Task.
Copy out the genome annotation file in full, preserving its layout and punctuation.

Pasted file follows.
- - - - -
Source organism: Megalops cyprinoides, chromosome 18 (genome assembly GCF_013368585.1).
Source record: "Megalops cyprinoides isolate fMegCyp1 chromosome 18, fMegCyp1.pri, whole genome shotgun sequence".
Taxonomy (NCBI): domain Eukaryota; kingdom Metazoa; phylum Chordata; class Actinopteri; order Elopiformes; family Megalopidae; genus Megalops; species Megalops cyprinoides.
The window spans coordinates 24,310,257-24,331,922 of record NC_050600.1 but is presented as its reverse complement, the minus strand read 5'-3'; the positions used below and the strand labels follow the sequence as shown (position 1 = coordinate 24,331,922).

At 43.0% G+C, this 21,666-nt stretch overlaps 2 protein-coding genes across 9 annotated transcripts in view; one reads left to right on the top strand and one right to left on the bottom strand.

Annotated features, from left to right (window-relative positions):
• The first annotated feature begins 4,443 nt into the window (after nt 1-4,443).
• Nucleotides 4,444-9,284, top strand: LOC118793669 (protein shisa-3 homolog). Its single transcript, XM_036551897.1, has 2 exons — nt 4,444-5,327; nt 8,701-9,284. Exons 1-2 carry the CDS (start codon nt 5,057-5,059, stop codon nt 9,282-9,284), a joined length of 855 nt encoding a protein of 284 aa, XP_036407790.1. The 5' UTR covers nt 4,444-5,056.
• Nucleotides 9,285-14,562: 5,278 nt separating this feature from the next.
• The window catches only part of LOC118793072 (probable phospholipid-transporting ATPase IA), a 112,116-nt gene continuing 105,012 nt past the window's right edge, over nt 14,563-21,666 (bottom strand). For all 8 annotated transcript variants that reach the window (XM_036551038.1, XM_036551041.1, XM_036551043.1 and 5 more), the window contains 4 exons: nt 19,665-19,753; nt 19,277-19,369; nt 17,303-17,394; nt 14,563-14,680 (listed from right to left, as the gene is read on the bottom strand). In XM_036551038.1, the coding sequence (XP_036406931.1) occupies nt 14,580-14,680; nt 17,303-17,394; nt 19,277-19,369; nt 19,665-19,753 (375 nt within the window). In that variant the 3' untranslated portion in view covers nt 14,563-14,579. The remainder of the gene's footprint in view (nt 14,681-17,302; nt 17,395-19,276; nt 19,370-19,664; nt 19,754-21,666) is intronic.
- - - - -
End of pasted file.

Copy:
Source organism: Megalops cyprinoides, chromosome 18 (genome assembly GCF_013368585.1).
Source record: "Megalops cyprinoides isolate fMegCyp1 chromosome 18, fMegCyp1.pri, whole genome shotgun sequence".
Taxonomy (NCBI): domain Eukaryota; kingdom Metazoa; phylum Chordata; class Actinopteri; order Elopiformes; family Megalopidae; genus Megalops; species Megalops cyprinoides.
The window spans coordinates 24,310,257-24,331,922 of record NC_050600.1 but is presented as its reverse complement, the minus strand read 5'-3'; the positions used below and the strand labels follow the sequence as shown (position 1 = coordinate 24,331,922).

At 43.0% G+C, this 21,666-nt stretch overlaps 2 protein-coding genes across 9 annotated transcripts in view; one reads left to right on the top strand and one right to left on the bottom strand.

Annotated features, from left to right (window-relative positions):
• The first annotated feature begins 4,443 nt into the window (after nt 1-4,443).
• Nucleotides 4,444-9,284, top strand: LOC118793669 (protein shisa-3 homolog). Its single transcript, XM_036551897.1, has 2 exons — nt 4,444-5,327; nt 8,701-9,284. Exons 1-2 carry the CDS (start codon nt 5,057-5,059, stop codon nt 9,282-9,284), a joined length of 855 nt encoding a protein of 284 aa, XP_036407790.1. The 5' UTR covers nt 4,444-5,056.
• Nucleotides 9,285-14,562: 5,278 nt separating this feature from the next.
• The window catches only part of LOC118793072 (probable phospholipid-transporting ATPase IA), a 112,116-nt gene continuing 105,012 nt past the window's right edge, over nt 14,563-21,666 (bottom strand). For all 8 annotated transcript variants that reach the window (XM_036551038.1, XM_036551041.1, XM_036551043.1 and 5 more), the window contains 4 exons: nt 19,665-19,753; nt 19,277-19,369; nt 17,303-17,394; nt 14,563-14,680 (listed from right to left, as the gene is read on the bottom strand). In XM_036551038.1, the coding sequence (XP_036406931.1) occupies nt 14,580-14,680; nt 17,303-17,394; nt 19,277-19,369; nt 19,665-19,753 (375 nt within the window). In that variant the 3' untranslated portion in view covers nt 14,563-14,579. The remainder of the gene's footprint in view (nt 14,681-17,302; nt 17,395-19,276; nt 19,370-19,664; nt 19,754-21,666) is intronic.